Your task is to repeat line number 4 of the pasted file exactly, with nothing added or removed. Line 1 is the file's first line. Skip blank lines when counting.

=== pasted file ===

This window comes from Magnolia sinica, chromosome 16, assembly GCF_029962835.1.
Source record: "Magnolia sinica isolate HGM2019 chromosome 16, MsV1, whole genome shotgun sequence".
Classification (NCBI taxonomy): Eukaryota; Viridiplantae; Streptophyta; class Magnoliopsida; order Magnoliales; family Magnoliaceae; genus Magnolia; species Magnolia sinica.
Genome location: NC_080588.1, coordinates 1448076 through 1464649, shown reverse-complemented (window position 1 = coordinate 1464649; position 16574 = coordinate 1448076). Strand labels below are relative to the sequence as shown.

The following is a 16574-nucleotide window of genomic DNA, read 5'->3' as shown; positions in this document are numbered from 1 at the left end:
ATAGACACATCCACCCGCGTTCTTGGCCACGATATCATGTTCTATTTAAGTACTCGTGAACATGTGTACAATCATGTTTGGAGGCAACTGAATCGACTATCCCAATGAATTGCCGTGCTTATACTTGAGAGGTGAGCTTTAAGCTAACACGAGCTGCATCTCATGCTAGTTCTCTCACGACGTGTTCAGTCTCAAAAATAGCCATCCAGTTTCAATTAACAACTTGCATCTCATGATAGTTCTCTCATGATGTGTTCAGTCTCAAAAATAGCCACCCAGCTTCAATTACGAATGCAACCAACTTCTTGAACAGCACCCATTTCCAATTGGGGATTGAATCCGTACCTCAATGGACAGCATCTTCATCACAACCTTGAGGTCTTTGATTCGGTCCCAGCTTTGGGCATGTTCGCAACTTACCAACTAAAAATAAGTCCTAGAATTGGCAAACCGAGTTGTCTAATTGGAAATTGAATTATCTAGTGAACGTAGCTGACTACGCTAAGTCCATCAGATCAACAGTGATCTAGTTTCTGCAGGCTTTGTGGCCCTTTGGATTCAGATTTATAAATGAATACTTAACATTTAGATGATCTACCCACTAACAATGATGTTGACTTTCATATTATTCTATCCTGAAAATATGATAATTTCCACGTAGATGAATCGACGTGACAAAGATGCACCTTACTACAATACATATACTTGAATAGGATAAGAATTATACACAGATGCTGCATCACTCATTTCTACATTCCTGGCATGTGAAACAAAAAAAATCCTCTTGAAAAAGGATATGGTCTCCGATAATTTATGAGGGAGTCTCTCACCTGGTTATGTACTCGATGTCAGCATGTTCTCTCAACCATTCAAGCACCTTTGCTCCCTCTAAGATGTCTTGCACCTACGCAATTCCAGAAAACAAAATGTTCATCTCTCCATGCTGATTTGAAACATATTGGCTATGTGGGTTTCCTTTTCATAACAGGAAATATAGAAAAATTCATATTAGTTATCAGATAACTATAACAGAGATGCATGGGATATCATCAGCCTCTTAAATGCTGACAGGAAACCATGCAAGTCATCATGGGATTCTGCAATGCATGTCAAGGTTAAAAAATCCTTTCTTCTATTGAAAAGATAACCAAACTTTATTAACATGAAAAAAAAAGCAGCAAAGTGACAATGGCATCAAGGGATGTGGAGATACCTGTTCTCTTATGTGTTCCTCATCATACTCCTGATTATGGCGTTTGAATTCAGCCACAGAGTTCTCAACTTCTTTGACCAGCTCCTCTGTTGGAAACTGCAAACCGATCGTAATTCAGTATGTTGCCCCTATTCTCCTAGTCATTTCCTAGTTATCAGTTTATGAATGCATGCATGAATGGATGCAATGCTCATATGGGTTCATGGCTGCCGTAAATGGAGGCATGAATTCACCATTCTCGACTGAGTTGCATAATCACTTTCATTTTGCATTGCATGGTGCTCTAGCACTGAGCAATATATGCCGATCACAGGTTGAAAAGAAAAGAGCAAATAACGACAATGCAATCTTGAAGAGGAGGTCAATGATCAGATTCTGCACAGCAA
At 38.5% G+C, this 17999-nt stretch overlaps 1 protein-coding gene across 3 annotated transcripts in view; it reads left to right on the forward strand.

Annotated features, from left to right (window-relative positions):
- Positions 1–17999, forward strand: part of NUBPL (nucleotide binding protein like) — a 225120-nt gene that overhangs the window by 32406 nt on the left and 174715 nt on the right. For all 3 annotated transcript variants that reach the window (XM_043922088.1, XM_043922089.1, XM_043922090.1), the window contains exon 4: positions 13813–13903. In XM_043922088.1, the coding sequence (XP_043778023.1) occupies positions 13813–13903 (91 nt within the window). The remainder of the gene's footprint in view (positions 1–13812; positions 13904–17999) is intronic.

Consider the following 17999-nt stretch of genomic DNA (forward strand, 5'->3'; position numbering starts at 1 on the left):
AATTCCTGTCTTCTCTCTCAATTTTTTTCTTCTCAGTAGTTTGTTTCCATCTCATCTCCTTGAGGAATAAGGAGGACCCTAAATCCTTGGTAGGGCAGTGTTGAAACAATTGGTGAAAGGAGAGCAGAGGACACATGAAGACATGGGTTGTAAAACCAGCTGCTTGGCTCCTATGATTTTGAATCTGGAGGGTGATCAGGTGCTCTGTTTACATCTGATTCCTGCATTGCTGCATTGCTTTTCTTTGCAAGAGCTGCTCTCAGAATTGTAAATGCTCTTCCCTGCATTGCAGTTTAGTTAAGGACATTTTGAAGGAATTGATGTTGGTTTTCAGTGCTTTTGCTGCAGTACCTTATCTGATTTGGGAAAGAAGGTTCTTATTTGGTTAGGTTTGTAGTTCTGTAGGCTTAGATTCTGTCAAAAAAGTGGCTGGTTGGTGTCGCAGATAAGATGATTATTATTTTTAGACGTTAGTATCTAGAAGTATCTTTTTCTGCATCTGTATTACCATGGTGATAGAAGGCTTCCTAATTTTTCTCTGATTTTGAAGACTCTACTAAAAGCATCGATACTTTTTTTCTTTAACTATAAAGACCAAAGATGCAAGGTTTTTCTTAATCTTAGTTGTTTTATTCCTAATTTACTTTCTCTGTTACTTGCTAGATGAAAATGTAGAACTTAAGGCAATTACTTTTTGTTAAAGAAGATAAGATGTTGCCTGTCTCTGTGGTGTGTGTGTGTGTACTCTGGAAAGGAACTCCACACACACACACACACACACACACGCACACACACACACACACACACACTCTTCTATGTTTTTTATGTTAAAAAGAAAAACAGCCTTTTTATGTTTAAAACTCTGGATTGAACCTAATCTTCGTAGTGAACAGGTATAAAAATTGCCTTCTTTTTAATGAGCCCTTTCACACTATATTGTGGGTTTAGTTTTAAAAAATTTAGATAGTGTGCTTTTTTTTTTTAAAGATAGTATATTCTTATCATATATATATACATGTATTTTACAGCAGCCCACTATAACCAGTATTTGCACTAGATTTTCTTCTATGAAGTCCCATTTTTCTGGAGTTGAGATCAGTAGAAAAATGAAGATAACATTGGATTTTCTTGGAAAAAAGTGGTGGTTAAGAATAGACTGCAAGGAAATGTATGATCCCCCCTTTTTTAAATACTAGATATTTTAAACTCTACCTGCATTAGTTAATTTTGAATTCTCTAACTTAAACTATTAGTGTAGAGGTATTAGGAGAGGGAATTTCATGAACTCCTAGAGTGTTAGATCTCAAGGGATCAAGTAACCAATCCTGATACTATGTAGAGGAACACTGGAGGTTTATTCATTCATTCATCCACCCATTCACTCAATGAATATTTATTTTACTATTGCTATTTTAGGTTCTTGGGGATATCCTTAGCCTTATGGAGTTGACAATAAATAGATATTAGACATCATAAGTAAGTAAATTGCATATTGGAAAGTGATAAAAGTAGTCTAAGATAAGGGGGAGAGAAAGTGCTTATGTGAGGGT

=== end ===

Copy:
Genome location: NC_080588.1, coordinates 1448076 through 1464649, shown reverse-complemented (window position 1 = coordinate 1464649; position 16574 = coordinate 1448076). Strand labels below are relative to the sequence as shown.